A new settlement could protect some of Colorado’s most biologically rich public lands

Mule deer on the Roan Plateau.

John Gale.

The towering Roan Plateau in northwest Colorado may finally be protected from oil and gas drilling.

A recent legal agreement should settle a long battle over whether or not to allow drilling on the highest lands of the plateau.

The late-October legal agreement between the BLM and a number of conservation, hunting and angling groups, including The Wilderness Society, will cancel existing oil and gas leases atop the Roan Plateau. This agreement is only the first step of the planning process, however. Now that the oil and gas leases will be cancelled, the BLM will need to be held accountable to adopt the new agreement into their future planning process to guide development away from sensitive biological lands.

More than 50,000 acres of the Roan Plateau, home to big game herds of elk and mule deer as well as cutthroat trout and some of the rarest plants in the US, could be off limits to oil and gas development if the Bureau of Land Management (BLM) adopts a new plan to protect these wildlands.

Photo by Scott Braden, Conservation Colorado.

While this area has long been prized by wildlife and wildlands enthusiasts, in 2008 The Wilderness Society joined others to block a plan by the BLM to open large areas of the plateau to oil and gas drilling. Drilling would have scarred the plateau for generations. In 2012, a federal court in Denver ruled in our favor forcing the BLM to revise its plan, but leases had already been sold to a number of companies. This led to years of litigation and indecision for the lands on and around the plateau.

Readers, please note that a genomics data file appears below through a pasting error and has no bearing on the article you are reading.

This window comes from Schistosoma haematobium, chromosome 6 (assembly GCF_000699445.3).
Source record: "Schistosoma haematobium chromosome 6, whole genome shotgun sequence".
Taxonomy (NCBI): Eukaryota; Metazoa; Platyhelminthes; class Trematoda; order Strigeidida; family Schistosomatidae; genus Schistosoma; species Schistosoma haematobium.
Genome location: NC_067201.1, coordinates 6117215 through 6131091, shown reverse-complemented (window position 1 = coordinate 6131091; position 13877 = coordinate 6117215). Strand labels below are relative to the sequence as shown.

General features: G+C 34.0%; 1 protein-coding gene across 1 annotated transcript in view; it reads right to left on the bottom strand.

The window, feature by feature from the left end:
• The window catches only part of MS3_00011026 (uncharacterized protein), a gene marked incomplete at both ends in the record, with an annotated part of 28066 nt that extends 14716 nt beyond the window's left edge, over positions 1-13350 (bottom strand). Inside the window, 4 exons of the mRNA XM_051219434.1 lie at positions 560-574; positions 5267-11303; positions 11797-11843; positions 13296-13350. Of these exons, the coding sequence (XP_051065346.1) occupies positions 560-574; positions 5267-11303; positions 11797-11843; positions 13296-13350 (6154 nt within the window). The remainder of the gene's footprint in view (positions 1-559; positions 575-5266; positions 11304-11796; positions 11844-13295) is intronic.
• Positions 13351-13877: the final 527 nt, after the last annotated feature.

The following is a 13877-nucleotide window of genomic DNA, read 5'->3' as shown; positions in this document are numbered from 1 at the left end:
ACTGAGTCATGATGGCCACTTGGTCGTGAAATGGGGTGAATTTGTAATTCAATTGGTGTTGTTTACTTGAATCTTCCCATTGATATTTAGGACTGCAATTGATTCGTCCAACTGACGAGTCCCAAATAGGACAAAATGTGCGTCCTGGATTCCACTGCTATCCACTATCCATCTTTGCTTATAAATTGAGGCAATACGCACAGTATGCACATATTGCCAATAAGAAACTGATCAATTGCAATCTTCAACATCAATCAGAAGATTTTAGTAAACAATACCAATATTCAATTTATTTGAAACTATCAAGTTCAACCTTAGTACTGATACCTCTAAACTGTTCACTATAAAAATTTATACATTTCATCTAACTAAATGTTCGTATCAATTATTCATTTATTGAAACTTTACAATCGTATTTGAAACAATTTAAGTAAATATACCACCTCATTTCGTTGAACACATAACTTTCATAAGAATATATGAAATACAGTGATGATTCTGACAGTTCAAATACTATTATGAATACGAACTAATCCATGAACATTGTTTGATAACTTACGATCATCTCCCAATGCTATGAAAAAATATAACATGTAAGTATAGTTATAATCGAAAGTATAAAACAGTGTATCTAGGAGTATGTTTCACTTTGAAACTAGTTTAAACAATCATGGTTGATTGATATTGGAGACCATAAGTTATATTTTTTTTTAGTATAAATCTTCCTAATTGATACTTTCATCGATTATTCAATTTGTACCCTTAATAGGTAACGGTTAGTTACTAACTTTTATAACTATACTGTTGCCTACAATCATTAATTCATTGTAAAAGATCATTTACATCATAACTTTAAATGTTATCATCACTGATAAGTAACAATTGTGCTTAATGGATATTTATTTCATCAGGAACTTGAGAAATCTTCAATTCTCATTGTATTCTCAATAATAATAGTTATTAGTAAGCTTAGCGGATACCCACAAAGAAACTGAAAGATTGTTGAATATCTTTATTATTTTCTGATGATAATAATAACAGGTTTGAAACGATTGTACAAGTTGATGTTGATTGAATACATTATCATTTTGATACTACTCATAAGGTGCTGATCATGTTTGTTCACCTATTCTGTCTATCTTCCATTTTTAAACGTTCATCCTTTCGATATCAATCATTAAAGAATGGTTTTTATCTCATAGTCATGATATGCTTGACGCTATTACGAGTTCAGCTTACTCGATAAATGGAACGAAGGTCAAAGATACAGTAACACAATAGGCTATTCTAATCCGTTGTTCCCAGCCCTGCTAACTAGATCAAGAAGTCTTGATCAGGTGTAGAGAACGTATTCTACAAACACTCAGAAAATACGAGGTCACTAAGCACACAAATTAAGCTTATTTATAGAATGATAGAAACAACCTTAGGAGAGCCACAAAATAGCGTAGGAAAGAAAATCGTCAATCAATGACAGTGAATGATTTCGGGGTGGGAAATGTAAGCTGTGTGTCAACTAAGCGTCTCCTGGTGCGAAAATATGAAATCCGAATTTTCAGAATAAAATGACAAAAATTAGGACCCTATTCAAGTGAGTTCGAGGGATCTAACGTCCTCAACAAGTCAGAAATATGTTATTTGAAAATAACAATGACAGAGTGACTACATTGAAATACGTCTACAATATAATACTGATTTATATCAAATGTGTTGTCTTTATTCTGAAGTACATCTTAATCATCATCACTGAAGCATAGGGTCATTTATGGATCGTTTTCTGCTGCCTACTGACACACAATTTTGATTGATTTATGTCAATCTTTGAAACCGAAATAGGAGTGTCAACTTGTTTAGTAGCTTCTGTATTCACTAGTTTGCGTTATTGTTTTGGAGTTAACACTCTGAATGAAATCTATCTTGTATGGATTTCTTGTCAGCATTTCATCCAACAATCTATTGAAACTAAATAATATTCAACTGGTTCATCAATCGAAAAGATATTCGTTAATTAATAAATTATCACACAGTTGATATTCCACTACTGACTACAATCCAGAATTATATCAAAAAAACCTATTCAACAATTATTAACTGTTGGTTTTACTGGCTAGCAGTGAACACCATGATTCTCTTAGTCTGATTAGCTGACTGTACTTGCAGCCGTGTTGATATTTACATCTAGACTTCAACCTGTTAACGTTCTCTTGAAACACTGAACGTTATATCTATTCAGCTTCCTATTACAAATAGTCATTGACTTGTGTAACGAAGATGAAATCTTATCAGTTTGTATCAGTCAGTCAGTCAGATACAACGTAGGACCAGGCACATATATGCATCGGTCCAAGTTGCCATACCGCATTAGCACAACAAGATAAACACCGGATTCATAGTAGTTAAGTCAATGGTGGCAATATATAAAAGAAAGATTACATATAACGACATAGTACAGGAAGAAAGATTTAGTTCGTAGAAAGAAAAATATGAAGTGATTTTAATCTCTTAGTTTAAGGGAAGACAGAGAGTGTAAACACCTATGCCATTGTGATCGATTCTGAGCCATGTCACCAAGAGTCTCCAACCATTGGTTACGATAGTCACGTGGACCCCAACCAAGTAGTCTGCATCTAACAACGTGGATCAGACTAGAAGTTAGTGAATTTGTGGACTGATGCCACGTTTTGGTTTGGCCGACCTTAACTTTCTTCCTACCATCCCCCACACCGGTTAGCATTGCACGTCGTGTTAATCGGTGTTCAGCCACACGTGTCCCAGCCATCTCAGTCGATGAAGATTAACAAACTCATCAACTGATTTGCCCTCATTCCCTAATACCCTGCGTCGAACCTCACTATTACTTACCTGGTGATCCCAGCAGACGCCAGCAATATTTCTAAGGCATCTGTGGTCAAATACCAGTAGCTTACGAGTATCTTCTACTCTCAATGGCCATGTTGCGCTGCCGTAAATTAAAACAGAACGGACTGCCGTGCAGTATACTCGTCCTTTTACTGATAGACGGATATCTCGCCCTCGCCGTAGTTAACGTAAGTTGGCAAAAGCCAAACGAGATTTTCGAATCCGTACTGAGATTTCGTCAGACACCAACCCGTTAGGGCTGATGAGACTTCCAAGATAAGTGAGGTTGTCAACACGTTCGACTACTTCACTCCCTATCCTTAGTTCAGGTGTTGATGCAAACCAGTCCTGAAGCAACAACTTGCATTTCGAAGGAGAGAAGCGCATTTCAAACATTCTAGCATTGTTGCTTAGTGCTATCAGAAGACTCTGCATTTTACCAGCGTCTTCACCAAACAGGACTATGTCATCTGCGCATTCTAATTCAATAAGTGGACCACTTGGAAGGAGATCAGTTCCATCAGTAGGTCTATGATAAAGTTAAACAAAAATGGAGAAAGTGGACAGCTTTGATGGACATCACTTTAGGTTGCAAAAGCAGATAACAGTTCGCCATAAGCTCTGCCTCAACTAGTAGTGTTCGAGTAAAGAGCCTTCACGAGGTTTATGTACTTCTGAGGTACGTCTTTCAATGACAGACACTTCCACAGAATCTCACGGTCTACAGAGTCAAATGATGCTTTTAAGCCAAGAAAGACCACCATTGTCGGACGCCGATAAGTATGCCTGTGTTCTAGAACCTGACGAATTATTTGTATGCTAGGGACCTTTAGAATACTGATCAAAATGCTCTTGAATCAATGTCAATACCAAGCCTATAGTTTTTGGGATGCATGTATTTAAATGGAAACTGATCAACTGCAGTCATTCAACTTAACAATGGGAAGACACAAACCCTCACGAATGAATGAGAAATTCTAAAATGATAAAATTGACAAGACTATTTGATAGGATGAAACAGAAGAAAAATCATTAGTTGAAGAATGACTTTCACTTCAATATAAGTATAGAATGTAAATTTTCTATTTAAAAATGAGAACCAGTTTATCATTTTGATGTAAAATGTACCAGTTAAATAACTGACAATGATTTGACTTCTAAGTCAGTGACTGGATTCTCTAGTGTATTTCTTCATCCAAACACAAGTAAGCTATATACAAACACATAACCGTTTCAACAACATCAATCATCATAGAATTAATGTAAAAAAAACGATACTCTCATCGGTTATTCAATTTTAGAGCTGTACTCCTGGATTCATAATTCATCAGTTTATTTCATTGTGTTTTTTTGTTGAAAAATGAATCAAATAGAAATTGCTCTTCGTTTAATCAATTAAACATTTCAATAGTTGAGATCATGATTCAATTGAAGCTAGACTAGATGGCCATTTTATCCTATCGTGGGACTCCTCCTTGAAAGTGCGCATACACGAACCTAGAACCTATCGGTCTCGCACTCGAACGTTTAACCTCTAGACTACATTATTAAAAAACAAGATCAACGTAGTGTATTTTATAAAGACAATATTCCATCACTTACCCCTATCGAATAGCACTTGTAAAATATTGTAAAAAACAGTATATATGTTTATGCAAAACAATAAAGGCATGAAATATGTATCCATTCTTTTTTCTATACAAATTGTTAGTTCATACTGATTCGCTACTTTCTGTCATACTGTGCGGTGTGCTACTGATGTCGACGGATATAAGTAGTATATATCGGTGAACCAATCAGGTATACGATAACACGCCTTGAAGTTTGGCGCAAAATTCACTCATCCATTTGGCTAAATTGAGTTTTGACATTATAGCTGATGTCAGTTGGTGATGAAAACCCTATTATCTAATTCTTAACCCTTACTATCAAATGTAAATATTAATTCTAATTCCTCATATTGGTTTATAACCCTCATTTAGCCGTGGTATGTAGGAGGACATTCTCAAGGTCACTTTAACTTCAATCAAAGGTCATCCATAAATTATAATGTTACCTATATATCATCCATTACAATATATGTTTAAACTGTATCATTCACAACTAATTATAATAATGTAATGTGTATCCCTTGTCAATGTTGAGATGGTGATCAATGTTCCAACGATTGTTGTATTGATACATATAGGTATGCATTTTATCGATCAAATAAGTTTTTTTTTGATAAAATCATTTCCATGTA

That battle over drilling has been won for now, though efforts to protect the Roan Plateau will be ongoing. The settlement of the lawsuit could lead to the creation of a responsible management plan for the future and will provide the Roan Plateau an opportunity to serve both our nation’s energy needs while also protecting lands that people and wildlife depend on.

Photo by Scott Braden, Conservation Colorado.

Ecologically rich Roan Plateau

The BLM has said itself that the Roan Plateau “is clearly of comparable biological significance” to several national parks and monuments; and the BLM and local citizens have identified thousands of acres of wilderness-quality lands. Backcountry hunting and fishing, combined with other outdoor recreation activities, aid the roughly $9.3 billion outdoor industry in Northwest Colorado.

Varied vegetation stretches across the 4,000 foot climb in elevation from 5,000 to 9,000 feet.

Photo by John Gale.

Mountain meadows, juniper woodlands, sagebrush, aspen stands, gambel oak and Douglas fir line the hills. Deer and elk travel to the top during the summer and head for the base for forage in the winter. The lands on top of the plateau are bisected by four streams that contain important populations of rare, native Colorado River cutthroat trout- a species that occupies less than 10 percent of its historic range.

This makes public lands in the region a critical component of local communities and their economies. Support for this settlement has been wide-ranging, from the entire congressional delegation, to the Governor’s office, to West Slope counties, along with conservation groups and the affected oil and gas companies.

Join us in thanking lawmakers for protecting Roan Plateau! 

Roan Plateau fact sheet (PDF)

Photo by David Nickum.

Photo by David Nickum.

Photo by Scott Braden, Conservation Colorado.

Timeline: The Roan Plateau (Click for Larger Version)